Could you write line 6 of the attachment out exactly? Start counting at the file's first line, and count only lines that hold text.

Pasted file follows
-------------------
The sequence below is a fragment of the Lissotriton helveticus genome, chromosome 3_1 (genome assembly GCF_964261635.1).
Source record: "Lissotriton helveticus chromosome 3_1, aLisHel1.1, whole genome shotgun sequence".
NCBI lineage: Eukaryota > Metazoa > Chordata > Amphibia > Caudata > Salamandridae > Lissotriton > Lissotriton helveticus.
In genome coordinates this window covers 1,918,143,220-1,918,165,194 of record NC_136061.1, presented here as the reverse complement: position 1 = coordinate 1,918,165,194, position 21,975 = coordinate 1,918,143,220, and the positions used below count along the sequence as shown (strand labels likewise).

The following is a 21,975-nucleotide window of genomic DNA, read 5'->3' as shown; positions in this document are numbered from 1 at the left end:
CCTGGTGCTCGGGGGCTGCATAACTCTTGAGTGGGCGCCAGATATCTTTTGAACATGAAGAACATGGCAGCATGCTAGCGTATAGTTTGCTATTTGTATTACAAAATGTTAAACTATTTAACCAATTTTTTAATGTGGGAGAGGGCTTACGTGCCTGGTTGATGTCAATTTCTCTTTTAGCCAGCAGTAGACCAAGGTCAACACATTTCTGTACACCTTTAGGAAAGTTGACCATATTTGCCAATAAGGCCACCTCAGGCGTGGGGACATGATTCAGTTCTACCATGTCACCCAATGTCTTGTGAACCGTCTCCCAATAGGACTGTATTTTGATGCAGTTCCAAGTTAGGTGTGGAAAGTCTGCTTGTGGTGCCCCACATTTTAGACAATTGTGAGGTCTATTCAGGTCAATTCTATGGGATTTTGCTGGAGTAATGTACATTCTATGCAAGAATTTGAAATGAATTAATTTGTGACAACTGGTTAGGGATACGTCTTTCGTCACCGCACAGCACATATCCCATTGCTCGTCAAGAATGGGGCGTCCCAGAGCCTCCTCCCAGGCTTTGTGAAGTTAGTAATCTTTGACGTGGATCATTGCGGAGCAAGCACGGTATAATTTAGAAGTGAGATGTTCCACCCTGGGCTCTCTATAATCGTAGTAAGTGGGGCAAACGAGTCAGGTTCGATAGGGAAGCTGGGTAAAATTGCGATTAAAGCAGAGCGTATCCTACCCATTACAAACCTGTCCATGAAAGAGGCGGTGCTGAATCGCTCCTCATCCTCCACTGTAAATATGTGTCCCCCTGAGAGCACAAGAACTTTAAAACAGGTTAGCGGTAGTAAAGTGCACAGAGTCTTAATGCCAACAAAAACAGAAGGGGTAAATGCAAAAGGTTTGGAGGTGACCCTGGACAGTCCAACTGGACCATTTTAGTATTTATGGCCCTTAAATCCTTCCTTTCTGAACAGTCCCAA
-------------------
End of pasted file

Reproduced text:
CCTGGTGCTCGGGGGCTGCATAACTCTTGAGTGGGCGCCAGATATCTTTTGAACATGAAGAACATGGCAGCATGCTAGCGTATAGTTTGCTATTTGTATTACAAAATGTTAAACTATTTAACCAATTTTTTAATGTGGGAGAGGGCTTACGTGCCTGGTTGATGTCAATTTCTCTTTTAGCCAGCAGTAGACCAAGGTCAACACATTTCTGTACACCTTTAGGAAAGTTGACCATATTTGCCAATAAGGCCACCTCAGGCGTGGGGACATGATTCAGTTCTACCATGTCACCCAATGTCTTGTGAACCGTCTCCCAATAGGACTGTATTTTGATGCAGTTCCAAGTTAGGTGTGGAAAGTCTGCTTGTGGTGCCCCACATTTTAGACAATTGTGAGGTCTATTCAGGTCAATTCTATGGGATTTTGCTGGAGTAATGTACATTCTATGCAAGAATTTGAAATGAATTAATTTGTGACAACTGGTTAGGGATACGTCTTTCGTCACCGCACAGCACATATCCCATTGCTCGTCAAGAATGGGGCGTCCCAGAGCCTCCTCCCAGGCTTTGTGAAGTTAGTAATCTTTGACGTGGATCATTGCGGAGCAAGCACGGTATAATTTAGAAGTGAGATGTTCCACCCTGGGCTCTCTATAATCGTAGTAAGTGGGGCAAACGAGTCAGGTTCGATAGGGAAGCTGGGTAAAATTGCGATTAAAGCAGAGCGTATCCTACCCATTACAAACCTGTCCATGAAAGAGGCGGTGCTGAATCGCTCCTCATCCTCCACTGTAAATATGTGTCCCCCTGAGAGCACAAGAACTTTAAAACAGGTTAGCGGTAGTAAAGTGCACAGAGTCTTAATGCCAACAAAAACAGAAGGGGTAAATGCAAAAGGTTTGGAGGTGACCCTGGACAGTCCAACTGGACCATTTTAGTATTTATGGCCCTTAAATCCTTCCTTTCTGAACAGTCCCAA